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  1. Using Pivot Points to make Better Trades Pivot Points have been used by floor traders at the major equities and futures exchanges for a long time. Traders found that the price tended to hover near the pivot level and trade in between the pivot and support and resistance levels generated by a simple calculation based on the previous day’s high low and close. One advantage of using Pivots is they are a predictive indicator as opposed to lagging. Predictive Vs Lagging Indicators The majority of technical indicators most traders use such as moving averages and RSI are lagging. Meaning they are telling us what has already happened, or at best, what is happening in real time. Few indicators are predictive; one type of predictive indicator is Pivot Point study. Pivot Points use old data to predict future price movement, and, since technical analysis is based on the idea that many people looking at the same thing will draw similar conclusions, we can use pivot points in a variety of ways to improve our trading. Pivots have been used by floor traders for many years, traders found that daily price action seemed to fluctuate more intensely around certain levels based on the previous day’s high, low and close. Traders also found that by using the pivot point and the previous day’s range, high and low, they could set support and resistance levels that price respected. There are several methods of calculation for these pivots we will explore the classic calculation method in this article in detail but we will also discuss the alternative methods. Classic Pivot Points To calculate the pivot point, take the previous day or session’s high(H), low(L) and close©, add them together and divide by 3 [(H+L+C/3 = Pivot Point (PP)] Now we can calculate the support and resistance levels based off of the pivot, Support 1 is (PP x 2)-H , Resistance 1 is (PP x 2) – L =, S2 is (PP-Range), S3 is(PP-Range) x 2 and S4 is (PP-Range) x 3. R2 is (PP+Range), R3 is (PP+Range x 2) and R4 is (PP+Range x 3). Range is High-Low. E-mini S&P500 Chart: For this example we will use the E-mini S&P 500 futures. The previous session high was 1124.25, the low was 1110.25 and the close was 1122.25 Using these values we can calculate the pivot point, which is 1118.92, Support1= 1113.57, Resistance1=1127.58, S2=1104.94, S3=1090.92 and S4=10796.92. R2=1132.92, R3=1146.92 and R4=1160.92. Looking at this chart, we see that when price fell, it fell exactly to the first level of support and bounced higher. We used the exchange hours to set our session and ignored the Globex/overnight session when calculcating our pivot points. The reason we did this is because much more volume is traded during the exchange session and the institutions that really move the price are trading during these hours. Most institutions do not trade the low liquidity overnight session unless there is a news event. So when the market opened the next day it immediately fell and found support exactly at S1. The difference between R1 and S1 was about 14 points, which is a pretty large range for this contract. In other words, it would take a major event to push the price to the next level of support or resistance (S2, R2). By using S1 as the buy entry and our pivot point as a take profit level we can use S2 as the Stop Loss level, the difference between S1 and the PP was 5.34 (5.25 rounded down, which is 21 ticks on this contract), so that was our profit potential on this setup. Conversely, we could have set a buy stop slightly higher than R1 and a sell stop right below S1, this would be more of a breakout strategy where we look for the price to move through either level with momentum and continue down to S2 or move higher to R2. Alternate Calculation Methods There are several methods to calculate pivot points, 2 alternate methods are Woodie’s and Fibonacci. For Woodie’s method instead of using the previous session’s closing price, we use the current session’s open price. The formula to calculate the pivot point is PP=(H+L+(Today’s Openx2)/4. Our Support and Resistance levels are calculated the same way as the classic method. Another method is Fibonacci, this method uses the Classic calculation to find the Pivot Point (H+L+C)/3 but uses the major fibonacci levels to calculate support and resistance levels. S1=PP-0.382 x (H-L), S2=PP-0.618 x (H-L) and S3=PP-1.0 x (H-L). R1=PP+0.382 x (H-L), R2=PP+0.618 x (H-L) and R3=PP+1.0 x (H-L) Here is a table using the same Open, High , Low and Close data to compare the different calculation methods: Combining Pivots with other tools. Pivot Points are a valuable tool for any trader, however, no single tool tells the whole story, we are looking for multiple indicators to align and confirm a move. Meaning, if the price is nearing R1, our RSI is above 90 and we have an important Fibonnacci level at or around the same price, that validates our prediction that we will encounter resistance more than relying on any 1 indicator. It is important to look at different indicators that tell a different story. For example if you are using a moving average crossover for entry confirmed by a MACD, you are basically looking at the same thing in two different ways, a MACD measures the difference between 2 moving averages so of course the signal will be confirmed! But if we mix the inidcators up by using a momentum indicator such as RSI or Stochastics, now we are looking at 2 different instruments that are giving a similar reading. Combine these indicators with support and resistance tools such as pivots and Fibonnacci, now you have 3 totally different indicators for confirmation, that means you have a much better chance of making a good trade. You may find yourself taking less trades, however this is about quality, not quanitity. In the end, trading is all about probablilty, and if you put the probability in your favor over and over again, you will increase your chances of coming out on top. Risk Disclosure: There is a substantial risk of loss in trading futures and foreign exchange. Please carefully review all risk disclosure documents before opening an account as these financial instruments are not appropriate for all investors. Jesse Richards is a Series 3 registered Commodities Futures Broker and a Principal of Fast Trading Services LLC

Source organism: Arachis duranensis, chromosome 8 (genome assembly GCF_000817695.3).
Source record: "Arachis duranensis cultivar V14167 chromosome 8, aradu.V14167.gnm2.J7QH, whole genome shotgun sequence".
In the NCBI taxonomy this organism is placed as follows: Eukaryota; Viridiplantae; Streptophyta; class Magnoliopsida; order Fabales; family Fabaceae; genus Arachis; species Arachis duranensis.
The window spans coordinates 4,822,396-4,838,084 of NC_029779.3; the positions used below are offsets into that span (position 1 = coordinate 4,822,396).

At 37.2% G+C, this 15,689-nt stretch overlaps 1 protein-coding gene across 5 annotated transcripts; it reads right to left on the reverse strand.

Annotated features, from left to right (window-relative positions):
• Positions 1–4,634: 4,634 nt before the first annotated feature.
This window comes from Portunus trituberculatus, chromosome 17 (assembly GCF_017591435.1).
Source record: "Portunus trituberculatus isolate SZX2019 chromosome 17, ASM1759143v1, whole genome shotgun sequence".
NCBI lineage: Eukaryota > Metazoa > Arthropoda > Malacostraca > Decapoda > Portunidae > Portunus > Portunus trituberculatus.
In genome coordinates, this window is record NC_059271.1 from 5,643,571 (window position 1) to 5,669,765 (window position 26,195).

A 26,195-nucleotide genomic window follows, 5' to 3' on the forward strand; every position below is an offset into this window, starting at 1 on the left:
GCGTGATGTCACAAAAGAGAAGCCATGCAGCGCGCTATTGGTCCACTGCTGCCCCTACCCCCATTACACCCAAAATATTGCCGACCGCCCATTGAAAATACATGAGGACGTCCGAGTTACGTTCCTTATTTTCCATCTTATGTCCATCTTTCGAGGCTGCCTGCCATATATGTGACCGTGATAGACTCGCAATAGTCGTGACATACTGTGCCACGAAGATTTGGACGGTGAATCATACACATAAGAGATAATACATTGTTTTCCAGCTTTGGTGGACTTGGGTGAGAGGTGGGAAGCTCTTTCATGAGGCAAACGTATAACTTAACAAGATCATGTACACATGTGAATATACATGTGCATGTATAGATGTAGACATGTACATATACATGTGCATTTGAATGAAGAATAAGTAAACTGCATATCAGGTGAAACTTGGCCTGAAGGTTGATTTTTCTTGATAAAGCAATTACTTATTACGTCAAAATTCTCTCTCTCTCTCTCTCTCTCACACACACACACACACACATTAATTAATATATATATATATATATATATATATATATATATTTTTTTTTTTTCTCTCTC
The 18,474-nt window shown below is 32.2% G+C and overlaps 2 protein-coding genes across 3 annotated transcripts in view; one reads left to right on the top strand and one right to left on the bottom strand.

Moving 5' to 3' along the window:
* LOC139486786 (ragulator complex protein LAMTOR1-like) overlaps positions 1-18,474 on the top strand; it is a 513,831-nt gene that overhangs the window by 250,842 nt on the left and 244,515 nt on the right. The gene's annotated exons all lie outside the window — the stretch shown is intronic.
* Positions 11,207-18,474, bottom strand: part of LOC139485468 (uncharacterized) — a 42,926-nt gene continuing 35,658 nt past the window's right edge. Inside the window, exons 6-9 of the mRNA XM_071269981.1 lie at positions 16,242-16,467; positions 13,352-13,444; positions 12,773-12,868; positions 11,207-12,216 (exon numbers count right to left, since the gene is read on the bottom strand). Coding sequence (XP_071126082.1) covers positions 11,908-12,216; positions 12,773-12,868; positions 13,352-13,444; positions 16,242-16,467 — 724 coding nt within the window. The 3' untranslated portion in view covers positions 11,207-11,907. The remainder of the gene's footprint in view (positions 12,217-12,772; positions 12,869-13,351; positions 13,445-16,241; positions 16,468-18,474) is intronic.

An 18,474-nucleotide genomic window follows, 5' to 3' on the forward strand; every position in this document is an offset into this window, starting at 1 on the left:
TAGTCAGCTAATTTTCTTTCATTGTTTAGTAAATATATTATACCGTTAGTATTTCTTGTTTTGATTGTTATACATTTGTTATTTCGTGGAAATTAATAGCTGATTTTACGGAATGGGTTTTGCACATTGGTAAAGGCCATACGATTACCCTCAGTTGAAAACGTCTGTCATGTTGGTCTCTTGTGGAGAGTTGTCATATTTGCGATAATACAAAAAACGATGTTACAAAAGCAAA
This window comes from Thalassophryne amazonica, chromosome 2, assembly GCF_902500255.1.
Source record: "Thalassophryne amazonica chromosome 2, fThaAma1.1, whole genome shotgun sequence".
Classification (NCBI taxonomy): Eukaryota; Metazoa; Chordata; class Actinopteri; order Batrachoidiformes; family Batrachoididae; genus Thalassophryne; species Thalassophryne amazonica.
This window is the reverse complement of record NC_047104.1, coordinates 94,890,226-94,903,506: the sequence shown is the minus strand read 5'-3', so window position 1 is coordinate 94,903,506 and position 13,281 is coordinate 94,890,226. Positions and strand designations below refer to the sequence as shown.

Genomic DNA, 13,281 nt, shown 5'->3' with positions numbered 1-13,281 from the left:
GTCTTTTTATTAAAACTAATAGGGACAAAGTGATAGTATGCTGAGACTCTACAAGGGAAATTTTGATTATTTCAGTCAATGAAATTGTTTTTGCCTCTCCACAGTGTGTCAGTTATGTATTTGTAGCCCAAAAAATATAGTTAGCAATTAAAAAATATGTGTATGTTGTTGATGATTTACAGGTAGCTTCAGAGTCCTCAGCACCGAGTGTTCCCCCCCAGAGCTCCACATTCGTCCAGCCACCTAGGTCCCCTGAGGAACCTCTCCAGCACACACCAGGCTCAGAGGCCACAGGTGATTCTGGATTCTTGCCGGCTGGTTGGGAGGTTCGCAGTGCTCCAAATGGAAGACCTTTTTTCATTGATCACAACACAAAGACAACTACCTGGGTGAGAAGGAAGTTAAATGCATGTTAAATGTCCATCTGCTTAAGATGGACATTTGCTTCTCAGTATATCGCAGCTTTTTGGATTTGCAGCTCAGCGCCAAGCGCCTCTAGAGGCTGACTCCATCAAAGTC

2. I want to look at the general direction of a trend over longer time frames (weeks or months). I'll be doing a linear regression of the historical price quotes to get a simple idea of what direction the stock price traveled in, and how strongly. To do that, is it better to use the daily close prices, as is customary, or maybe the weekly close price? And is there a reason to think that pivot points are more or less descriptive than using the close?